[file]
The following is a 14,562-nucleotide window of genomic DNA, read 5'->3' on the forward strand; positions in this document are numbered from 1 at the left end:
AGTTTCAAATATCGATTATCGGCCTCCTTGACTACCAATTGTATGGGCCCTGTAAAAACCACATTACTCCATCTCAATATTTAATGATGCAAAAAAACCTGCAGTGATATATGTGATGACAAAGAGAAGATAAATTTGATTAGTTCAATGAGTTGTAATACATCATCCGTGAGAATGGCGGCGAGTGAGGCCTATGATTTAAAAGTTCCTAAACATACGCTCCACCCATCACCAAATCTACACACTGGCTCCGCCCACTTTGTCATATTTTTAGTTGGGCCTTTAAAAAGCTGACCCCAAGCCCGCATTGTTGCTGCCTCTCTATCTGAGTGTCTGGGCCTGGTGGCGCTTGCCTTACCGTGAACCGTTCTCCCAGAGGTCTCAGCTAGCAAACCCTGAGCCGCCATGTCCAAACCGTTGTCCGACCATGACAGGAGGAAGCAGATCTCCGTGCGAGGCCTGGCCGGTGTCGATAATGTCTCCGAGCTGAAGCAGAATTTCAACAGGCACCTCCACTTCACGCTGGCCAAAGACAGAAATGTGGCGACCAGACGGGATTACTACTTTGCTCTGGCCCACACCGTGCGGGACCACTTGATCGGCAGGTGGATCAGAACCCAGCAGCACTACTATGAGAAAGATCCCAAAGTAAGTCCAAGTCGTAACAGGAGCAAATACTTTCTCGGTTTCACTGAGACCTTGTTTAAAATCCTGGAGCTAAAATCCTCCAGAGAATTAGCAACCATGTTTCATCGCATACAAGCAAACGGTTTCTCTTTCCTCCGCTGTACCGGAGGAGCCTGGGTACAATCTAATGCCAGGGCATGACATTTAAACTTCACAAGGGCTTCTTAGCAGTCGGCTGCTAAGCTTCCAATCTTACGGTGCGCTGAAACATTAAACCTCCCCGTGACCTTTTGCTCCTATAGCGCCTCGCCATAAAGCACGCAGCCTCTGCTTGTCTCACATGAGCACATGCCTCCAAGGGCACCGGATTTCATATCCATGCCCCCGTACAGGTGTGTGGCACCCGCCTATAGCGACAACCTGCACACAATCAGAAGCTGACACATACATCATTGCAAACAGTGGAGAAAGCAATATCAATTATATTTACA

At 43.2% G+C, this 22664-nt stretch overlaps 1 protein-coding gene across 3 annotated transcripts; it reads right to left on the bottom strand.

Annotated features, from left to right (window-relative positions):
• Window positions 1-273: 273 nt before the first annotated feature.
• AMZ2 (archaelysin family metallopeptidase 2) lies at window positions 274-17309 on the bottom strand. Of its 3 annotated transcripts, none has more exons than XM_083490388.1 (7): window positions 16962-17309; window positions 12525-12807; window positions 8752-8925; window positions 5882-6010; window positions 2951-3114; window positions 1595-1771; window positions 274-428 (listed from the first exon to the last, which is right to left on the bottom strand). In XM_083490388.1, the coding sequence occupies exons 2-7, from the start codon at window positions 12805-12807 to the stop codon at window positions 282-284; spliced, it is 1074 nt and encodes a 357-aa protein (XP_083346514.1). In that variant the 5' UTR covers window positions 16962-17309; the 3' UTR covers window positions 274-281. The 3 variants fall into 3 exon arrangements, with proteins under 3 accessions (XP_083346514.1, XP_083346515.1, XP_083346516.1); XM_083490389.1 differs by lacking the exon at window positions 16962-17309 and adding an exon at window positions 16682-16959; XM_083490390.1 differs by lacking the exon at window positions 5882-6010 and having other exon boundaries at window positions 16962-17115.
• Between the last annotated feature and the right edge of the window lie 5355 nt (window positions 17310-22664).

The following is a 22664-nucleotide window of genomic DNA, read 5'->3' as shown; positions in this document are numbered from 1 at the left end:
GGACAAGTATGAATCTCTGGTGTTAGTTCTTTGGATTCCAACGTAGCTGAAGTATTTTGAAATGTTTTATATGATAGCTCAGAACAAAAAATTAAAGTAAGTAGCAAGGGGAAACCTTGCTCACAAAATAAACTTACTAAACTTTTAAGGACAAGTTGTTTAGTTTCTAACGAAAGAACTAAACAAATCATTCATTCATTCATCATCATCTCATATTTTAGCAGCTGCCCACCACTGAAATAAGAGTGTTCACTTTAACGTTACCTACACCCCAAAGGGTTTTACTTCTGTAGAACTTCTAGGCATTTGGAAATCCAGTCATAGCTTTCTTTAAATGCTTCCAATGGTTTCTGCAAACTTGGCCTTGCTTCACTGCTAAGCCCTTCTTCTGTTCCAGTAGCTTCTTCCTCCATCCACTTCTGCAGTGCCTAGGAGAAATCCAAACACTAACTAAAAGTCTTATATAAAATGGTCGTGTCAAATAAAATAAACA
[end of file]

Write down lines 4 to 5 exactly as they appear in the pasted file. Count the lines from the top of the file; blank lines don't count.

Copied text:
Annotated features, from left to right (window-relative positions):
• Window positions 1-273: 273 nt before the first annotated feature.